Trade union recognition: how to apply to the CAC

How trade unions can get recognition for collective bargaining from the Central Arbitration Committee (CAC).

This process is available to independent trade unions which want to be recognised by companies or organisations employing at least 21 workers.

Make a request to the employer

Before you apply to the Central Arbitration Committee (CAC) you must write to the employer requesting recognition. Your letter must:

  • give the name of the union
  • describe the group of workers the union wants to represent (the bargaining unit)
  • state that the request is made under Schedule A1 to the Trade Union and Labour Relations (Consolidation) Act 1992

The employer has 10 days to respond. If the employer offers to negotiate, there is a 20-day period to do this. If the employer fails to respond, or rejects your request, you can make an application to the CAC.

Union eligibility to make an application to the CAC

The union can apply to the CAC for recognition if it meets the qualifying conditions set out in the application form. There are a number of qualifying conditions you need to meet.

We will tell you and the employer the names of the CAC panel members who will be considering the application and the name of the case manager who will be your contact at the CAC.

CAC’s union application acceptance process

CAC will ask the employer to complete a response form which will be copied to you. The panel will then look at the information sent by you and the employer to decide if your application meets the qualifying conditions to continue.

The case manager will tell you if the panel needs any additional information and whether a hearing needs to take place. This process should be completed within 20 days of the date we receive your application. The panel will formally decide if your application has been accepted.

If your application is accepted, we’ll proceed to the next stage in the process. If not, you may be in a position to resubmit your application.

Agreeing or deciding the bargaining unit

If you have already agreed the bargaining unit with the employer, there is no need to go through this stage.

If you haven’t agreed the bargaining unit, there is a 20-day period in which you can negotiate with the employer. Advisory, Conciliation and Arbitration Service (Acas) and the CAC can assist with these negotiations.

If no agreement is reached the bargaining unit will be decided by the CAC at a hearing. You and the employer will be:

  • given adequate notice of the hearing date
  • invited to send us, before the hearing, a written statement of your case

We’ll send you a written decision after the hearing.

If the bargaining unit is different from the unit you proposed in your request to the employer, we may need to reapply some of the tests. The case manager will write to you and the employer with full details of our requirements.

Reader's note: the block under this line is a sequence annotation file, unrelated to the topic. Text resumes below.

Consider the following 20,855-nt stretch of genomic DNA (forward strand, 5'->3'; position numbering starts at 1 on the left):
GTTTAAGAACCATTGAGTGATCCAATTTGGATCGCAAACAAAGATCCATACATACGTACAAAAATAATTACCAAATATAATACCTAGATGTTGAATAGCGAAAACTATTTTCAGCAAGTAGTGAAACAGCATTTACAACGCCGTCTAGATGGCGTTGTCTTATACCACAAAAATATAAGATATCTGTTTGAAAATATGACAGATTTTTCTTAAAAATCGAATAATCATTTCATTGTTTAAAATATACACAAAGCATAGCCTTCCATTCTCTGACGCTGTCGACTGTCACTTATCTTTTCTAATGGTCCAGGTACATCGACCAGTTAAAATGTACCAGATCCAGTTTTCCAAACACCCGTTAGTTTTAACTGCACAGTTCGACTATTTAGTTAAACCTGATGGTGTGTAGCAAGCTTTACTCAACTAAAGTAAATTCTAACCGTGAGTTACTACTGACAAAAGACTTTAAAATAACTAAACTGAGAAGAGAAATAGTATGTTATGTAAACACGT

If your application has been accepted, you can ask CAC to appoint an independent agency (a ‘Suitable Independent Person’ or ‘SIP’). The SIP can send, on your behalf, information to the workers in the bargaining unit. You must meet the SIP’s fee and any postage costs.

Ballot for union recognition

If the majority of workers in the bargaining unit aren’t members of the union we’ll arrange a ballot for union recognition.

If the majority or workers in the bargaining unit are union members, we’ll consider whether to declare recognition without a ballot . We’ll take into account any views the employer might put forward.

We’ll send you and the employer a written decision on whether a ballot will take place.

Ballot arrangements

A ballot can be held at the workplace, by post or by a combination of these 2 methods.

We’ll ask for your views and the employer’s before deciding the type of ballot. Once we’ve made that decision, we’ll appoint an independent agency (known as a ‘Qualified Independent Person’) to conduct the ballot.

We’ll consult you and the employer about the arrangements. The cost of the ballot is split equally between you and the employer.

Before the ballot takes place, you and the employer will need to agree a way in which you can meet, and provide information to, the workers in the bargaining unit. If you’re unable to agree these access arrangements, they can be decided by the CAC. You can complain to the CAC if the employer does not give you access or does not fulfil any of its other responsibilities during the balloting period.

During the balloting period neither you nor the employer should use an unfair practice to influence the result of the ballot. You can also complain to the CAC that the other party is using an unfair practice.

The case manager will tell you and the employer the result of the ballot as soon as possible after it’s closed. If the ballot does not support recognition, you can’t make another application to the CAC for 3 years.

Agreeing bargaining machinery

If the ballot supports recognition, you’ll need to agree with the employer a joint negotiating committee through which you will conduct collective bargaining. If you can’t agree this, Acas or the CAC can help you.

If there is still no agreement, you can apply to the CAC to decide what the arrangements should be. If we decide the arrangements, we have to take into account the statutory template Method of Collective Bargaining Statutory Instrument (PDF, 48.7 KB, 8 pages).

Published 23 October 2014